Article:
- The Washington Times - Friday, November 7, 2003

BERLIN — Conservatives halted a planned tax cut and a disputed overhaul of Germany’s generous welfare state yesterday, threatening a reform drive upon which Chancellor Gerhard Schroeder has staked his political future.

With Europe’s biggest economy in its third year of near-zero growth, Mr. Schroeder has promised to push a swath of economic bills through parliament by year-end to tackle a 10 percent jobless rate undermining his popularity.

But his plans received a setback when conservatives in control of the upper house blocked a planned income-tax cut and legislation to trim jobless benefits.

Mr. Schroeder accused them of putting politics ahead of the national interest. But he also renewed an offer of urgent, face-to-face negotiations with the conservatives’ top two leaders to seek a compromise on the legislation.

“I hope we can overcome this blockade in a coalition of common sense,” Mr. Schroeder told reporters at the chancellery. “In this situation, what Germany needs is cooperation between the big political powers.”

Pointing to the acceleration of the U.S. economy after tax cuts there, the center-left government hopes to give Europe’s largest economy a boost in 2004 by moving an $18 billion tax cut up by a year to January.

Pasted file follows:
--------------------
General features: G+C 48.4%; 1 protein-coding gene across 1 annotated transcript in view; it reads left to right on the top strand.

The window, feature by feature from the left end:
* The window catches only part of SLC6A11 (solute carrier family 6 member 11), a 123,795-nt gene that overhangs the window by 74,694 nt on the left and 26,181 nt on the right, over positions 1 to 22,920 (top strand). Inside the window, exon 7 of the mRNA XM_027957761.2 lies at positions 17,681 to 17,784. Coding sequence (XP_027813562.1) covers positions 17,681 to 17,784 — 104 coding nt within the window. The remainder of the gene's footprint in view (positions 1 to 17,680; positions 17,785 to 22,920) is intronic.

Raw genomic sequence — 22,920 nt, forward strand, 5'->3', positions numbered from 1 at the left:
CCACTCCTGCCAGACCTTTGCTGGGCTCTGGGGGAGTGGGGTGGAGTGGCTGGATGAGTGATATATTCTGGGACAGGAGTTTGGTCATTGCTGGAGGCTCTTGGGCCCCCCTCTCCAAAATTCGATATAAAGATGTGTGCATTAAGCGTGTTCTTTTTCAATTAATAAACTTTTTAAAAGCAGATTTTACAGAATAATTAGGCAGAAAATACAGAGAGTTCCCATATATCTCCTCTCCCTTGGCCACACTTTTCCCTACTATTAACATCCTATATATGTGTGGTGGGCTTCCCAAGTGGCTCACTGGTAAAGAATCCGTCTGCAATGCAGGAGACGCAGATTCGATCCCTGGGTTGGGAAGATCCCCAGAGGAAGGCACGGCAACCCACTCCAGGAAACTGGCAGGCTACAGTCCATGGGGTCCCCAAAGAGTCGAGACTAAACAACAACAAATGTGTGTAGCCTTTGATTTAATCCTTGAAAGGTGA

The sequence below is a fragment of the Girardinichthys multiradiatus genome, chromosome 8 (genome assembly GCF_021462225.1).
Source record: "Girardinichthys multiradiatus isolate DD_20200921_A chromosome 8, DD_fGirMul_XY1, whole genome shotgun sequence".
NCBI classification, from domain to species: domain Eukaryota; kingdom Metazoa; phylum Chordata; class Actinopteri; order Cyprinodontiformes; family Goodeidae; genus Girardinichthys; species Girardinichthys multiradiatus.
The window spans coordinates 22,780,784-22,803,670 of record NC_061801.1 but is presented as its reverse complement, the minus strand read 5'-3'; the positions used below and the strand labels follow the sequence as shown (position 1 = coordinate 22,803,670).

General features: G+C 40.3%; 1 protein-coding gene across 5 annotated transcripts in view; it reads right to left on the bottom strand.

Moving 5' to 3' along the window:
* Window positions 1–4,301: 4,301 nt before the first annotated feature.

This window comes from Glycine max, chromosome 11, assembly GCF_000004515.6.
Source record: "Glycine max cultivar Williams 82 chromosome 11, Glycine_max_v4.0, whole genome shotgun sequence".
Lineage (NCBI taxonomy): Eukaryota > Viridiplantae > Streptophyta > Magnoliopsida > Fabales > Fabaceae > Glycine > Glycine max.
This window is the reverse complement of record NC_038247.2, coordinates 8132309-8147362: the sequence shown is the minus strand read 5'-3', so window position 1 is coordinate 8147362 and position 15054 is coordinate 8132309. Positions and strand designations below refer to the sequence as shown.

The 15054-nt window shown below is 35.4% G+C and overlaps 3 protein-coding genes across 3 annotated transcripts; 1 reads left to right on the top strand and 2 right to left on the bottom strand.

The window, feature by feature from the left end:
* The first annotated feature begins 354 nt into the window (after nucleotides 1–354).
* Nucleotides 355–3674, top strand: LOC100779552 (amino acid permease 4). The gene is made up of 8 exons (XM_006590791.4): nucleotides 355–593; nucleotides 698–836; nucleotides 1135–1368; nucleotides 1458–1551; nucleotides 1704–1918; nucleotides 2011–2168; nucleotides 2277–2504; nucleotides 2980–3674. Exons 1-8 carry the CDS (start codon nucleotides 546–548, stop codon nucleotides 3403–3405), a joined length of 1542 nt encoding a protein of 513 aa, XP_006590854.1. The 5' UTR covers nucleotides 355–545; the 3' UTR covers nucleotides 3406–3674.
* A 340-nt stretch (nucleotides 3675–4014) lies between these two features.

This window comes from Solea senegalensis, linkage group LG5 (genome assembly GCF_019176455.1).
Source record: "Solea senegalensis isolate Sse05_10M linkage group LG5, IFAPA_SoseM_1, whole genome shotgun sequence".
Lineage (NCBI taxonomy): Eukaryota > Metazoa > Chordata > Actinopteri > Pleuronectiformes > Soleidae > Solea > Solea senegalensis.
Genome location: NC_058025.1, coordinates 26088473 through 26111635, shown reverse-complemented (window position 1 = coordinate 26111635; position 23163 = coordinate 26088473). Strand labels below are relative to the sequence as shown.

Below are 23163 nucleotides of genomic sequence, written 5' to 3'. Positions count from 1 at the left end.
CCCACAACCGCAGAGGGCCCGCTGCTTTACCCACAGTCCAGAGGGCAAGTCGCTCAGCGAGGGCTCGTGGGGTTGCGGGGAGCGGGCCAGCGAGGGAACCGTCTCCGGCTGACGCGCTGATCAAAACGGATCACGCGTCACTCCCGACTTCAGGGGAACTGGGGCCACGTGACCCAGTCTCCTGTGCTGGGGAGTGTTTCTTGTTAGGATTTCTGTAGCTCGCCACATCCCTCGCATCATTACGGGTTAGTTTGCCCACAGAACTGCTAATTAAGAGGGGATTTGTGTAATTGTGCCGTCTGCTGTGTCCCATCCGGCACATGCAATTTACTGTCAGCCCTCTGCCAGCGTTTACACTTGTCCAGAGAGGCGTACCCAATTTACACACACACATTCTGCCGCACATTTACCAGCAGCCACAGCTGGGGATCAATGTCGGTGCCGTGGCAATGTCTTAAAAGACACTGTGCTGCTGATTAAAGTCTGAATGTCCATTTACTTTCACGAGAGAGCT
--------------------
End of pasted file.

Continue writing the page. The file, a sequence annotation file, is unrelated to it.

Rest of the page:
But conservatives argue the tax cut will force the government, whose budget deficit already breaks European Union rules designed to protect the euro, to run up too much new debt.

The upper house also rejected Mr. Schroeder’s labor-market bill, with critics saying they want it not only to reduce unemployment benefits but also to put more pressure on people to take low-wage jobs. Both bills are now headed for a mediation committee for what are expected to be weeks of wrangling.

Bavarian Gov. Edmund Stoiber, a leading conservative who lost narrowly to Mr. Schroeder in national elections last year, insisted the opposition was not against tax cuts.

“We want to make the tax cut possible, but with different financing — not on credit,” Mr. Stoiber said.

But he has so far turned down Mr. Schroeder’s appeals for a top-level summit with Christian Democratic Party leader Angela Merkel.

Mr. Stoiber said not more than a quarter of the tax cut should be financed by new borrowing. But he also opposed raising other taxes, leaving uncertain where the conservatives would seek the necessary funds.

“We need clarity by the start of December,” Mr. Schroeder said, also to encourage consumers to splurge in the Christmas period.

The bills must be returned to the upper house in time for its last session on Dec. 19 if they are to take effect as planned Jan. 1.


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